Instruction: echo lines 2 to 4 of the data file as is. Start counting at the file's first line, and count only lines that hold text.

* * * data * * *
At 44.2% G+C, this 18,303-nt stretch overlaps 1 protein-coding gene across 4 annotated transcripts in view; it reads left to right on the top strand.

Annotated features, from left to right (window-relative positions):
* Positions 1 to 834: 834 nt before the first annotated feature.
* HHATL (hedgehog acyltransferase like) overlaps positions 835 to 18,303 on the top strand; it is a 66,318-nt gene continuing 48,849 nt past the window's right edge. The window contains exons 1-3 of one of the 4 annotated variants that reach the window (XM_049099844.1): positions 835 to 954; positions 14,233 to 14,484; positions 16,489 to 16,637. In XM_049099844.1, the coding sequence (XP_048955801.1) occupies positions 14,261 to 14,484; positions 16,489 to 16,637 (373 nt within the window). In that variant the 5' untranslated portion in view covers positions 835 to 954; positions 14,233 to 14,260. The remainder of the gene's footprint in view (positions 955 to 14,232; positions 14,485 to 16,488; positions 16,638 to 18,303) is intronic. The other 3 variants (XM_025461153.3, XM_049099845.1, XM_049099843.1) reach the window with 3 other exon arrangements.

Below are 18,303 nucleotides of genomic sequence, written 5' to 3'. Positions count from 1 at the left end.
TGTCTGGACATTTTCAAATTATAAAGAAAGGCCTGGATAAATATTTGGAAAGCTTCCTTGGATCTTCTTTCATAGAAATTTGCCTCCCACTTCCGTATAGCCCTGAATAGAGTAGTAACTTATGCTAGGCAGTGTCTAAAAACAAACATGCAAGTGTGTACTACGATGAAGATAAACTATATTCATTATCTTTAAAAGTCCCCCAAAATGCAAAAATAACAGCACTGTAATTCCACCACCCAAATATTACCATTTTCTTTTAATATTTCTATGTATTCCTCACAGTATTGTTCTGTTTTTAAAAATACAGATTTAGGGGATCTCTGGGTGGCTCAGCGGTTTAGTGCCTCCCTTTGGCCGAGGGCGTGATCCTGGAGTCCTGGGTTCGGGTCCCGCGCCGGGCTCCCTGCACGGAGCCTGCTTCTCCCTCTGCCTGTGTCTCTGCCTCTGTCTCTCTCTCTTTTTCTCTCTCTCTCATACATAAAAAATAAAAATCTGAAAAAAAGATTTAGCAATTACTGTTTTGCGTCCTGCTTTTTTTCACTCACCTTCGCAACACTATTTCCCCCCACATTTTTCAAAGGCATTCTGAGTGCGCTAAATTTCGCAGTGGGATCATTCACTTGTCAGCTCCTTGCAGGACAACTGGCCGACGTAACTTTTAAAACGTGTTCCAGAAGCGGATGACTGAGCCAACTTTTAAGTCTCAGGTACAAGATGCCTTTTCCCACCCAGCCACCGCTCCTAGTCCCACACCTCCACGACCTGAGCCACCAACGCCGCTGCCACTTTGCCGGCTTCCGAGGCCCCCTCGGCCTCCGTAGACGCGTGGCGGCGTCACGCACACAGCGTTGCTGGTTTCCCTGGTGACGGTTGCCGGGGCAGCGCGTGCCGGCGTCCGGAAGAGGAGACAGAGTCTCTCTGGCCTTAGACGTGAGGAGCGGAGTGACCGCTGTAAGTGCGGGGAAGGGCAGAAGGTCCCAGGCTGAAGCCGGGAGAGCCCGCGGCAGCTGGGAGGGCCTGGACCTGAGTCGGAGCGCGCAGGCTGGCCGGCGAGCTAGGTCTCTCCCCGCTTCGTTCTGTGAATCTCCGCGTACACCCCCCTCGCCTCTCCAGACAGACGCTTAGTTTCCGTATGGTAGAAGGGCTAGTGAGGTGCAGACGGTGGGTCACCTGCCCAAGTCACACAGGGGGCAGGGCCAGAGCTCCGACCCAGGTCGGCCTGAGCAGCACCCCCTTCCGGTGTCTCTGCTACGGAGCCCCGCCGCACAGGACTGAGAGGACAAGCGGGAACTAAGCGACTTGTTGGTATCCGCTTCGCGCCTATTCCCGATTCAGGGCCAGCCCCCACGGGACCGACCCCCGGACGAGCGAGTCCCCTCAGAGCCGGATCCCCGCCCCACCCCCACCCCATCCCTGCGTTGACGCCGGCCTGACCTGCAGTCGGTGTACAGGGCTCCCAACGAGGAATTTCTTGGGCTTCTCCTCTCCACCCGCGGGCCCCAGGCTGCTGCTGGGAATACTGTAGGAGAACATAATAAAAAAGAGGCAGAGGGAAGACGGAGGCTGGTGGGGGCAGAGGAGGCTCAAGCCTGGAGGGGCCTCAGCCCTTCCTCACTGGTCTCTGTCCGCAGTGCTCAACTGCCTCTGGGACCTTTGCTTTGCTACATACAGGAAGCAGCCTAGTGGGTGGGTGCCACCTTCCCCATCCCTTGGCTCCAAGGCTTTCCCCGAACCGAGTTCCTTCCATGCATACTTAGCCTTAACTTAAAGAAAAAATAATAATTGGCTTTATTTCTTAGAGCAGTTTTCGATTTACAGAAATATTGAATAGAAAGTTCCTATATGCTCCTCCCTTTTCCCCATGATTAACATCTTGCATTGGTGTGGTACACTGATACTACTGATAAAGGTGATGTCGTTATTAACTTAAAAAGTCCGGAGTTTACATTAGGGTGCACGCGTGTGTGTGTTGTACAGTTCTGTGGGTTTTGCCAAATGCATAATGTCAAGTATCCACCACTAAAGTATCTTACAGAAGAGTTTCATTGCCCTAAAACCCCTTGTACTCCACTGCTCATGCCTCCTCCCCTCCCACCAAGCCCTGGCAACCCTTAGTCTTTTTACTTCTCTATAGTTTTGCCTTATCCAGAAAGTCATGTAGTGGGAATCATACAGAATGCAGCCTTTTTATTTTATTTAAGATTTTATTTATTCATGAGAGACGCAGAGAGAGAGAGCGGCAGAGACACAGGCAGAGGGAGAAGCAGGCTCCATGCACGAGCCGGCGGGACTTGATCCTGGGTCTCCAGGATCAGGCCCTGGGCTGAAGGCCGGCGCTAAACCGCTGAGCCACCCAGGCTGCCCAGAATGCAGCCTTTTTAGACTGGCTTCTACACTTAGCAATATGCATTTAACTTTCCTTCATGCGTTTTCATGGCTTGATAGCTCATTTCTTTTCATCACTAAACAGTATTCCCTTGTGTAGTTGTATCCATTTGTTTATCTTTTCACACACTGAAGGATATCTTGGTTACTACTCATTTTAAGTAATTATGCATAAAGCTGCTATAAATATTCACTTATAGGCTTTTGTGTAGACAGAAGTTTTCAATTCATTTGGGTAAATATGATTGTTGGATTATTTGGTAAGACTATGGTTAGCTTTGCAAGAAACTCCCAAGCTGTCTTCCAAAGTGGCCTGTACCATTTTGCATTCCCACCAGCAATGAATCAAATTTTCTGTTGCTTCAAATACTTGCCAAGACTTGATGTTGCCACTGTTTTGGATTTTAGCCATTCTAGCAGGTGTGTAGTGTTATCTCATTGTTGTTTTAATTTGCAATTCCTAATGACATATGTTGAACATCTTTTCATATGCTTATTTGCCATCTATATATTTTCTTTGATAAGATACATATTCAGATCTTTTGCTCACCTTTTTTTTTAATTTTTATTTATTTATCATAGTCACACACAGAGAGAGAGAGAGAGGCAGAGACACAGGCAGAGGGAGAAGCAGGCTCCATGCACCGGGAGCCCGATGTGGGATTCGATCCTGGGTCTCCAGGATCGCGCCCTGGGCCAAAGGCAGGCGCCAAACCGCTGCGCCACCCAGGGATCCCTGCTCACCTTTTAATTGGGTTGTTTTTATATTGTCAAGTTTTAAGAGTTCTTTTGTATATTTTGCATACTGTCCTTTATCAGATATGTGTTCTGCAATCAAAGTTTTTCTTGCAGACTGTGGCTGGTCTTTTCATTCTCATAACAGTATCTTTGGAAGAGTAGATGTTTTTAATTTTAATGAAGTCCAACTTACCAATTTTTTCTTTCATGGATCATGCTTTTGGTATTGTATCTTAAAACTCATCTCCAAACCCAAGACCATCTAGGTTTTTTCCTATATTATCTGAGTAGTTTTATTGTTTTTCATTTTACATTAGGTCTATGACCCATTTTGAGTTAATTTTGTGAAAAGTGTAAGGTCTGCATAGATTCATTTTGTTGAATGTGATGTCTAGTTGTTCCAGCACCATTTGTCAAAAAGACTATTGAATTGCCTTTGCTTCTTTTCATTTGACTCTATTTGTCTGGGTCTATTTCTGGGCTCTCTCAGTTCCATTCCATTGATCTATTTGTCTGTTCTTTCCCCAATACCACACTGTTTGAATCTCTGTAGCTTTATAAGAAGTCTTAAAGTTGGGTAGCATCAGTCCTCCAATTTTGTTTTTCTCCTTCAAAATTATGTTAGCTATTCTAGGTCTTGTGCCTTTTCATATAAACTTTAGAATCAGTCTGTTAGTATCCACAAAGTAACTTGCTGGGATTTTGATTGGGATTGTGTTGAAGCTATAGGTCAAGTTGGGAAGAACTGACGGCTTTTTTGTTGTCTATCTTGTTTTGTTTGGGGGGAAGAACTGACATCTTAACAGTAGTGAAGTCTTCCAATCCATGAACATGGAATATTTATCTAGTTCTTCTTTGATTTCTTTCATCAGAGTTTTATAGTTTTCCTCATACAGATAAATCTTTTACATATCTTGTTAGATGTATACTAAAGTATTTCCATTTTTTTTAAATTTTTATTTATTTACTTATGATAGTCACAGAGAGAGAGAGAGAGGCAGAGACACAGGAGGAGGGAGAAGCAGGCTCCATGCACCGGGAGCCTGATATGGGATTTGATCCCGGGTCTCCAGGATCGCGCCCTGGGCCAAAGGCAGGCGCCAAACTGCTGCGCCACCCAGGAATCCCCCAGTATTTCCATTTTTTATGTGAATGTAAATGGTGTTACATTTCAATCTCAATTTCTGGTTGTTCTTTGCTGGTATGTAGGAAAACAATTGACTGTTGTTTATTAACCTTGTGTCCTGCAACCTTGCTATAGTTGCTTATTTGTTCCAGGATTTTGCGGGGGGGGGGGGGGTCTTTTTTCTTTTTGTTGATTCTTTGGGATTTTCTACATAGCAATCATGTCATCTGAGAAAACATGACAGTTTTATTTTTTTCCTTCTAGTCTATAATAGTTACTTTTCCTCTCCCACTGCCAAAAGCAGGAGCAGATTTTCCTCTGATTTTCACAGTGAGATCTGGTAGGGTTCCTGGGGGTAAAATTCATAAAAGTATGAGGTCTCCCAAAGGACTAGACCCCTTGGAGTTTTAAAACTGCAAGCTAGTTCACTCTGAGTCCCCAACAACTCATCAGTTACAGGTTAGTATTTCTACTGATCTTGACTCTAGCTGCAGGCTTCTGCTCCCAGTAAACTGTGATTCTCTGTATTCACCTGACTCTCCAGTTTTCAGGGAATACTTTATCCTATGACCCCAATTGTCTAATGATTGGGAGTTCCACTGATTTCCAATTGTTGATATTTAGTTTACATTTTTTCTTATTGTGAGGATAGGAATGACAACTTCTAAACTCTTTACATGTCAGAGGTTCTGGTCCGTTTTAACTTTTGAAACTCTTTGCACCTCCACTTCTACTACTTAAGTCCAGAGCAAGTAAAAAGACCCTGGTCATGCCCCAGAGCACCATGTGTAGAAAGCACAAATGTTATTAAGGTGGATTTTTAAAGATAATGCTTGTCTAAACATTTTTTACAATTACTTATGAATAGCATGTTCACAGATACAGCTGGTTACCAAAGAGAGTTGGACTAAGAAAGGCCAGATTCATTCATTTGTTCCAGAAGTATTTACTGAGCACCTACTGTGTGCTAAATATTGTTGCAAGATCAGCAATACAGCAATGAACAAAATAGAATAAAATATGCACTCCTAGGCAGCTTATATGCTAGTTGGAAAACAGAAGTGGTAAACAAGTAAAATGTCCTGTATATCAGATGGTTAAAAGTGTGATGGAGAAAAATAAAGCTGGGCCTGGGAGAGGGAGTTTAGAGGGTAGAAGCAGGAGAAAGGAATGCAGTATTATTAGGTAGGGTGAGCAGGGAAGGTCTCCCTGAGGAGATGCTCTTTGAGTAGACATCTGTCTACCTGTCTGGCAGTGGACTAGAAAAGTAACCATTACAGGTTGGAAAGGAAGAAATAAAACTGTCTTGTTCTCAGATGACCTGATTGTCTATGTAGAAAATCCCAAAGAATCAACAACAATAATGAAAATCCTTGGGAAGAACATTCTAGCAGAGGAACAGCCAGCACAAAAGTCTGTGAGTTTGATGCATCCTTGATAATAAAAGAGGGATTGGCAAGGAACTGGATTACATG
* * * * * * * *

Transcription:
Annotated features, from left to right (window-relative positions):
* Positions 1 to 834: 834 nt before the first annotated feature.
* HHATL (hedgehog acyltransferase like) overlaps positions 835 to 18,303 on the top strand; it is a 66,318-nt gene continuing 48,849 nt past the window's right edge. The window contains exons 1-3 of one of the 4 annotated variants that reach the window (XM_049099844.1): positions 835 to 954; positions 14,233 to 14,484; positions 16,489 to 16,637. In XM_049099844.1, the coding sequence (XP_048955801.1) occupies positions 14,261 to 14,484; positions 16,489 to 16,637 (373 nt within the window). In that variant the 5' untranslated portion in view covers positions 835 to 954; positions 14,233 to 14,260. The remainder of the gene's footprint in view (positions 955 to 14,232; positions 14,485 to 16,488; positions 16,638 to 18,303) is intronic. The other 3 variants (XM_025461153.3, XM_049099845.1, XM_049099843.1) reach the window with 3 other exon arrangements.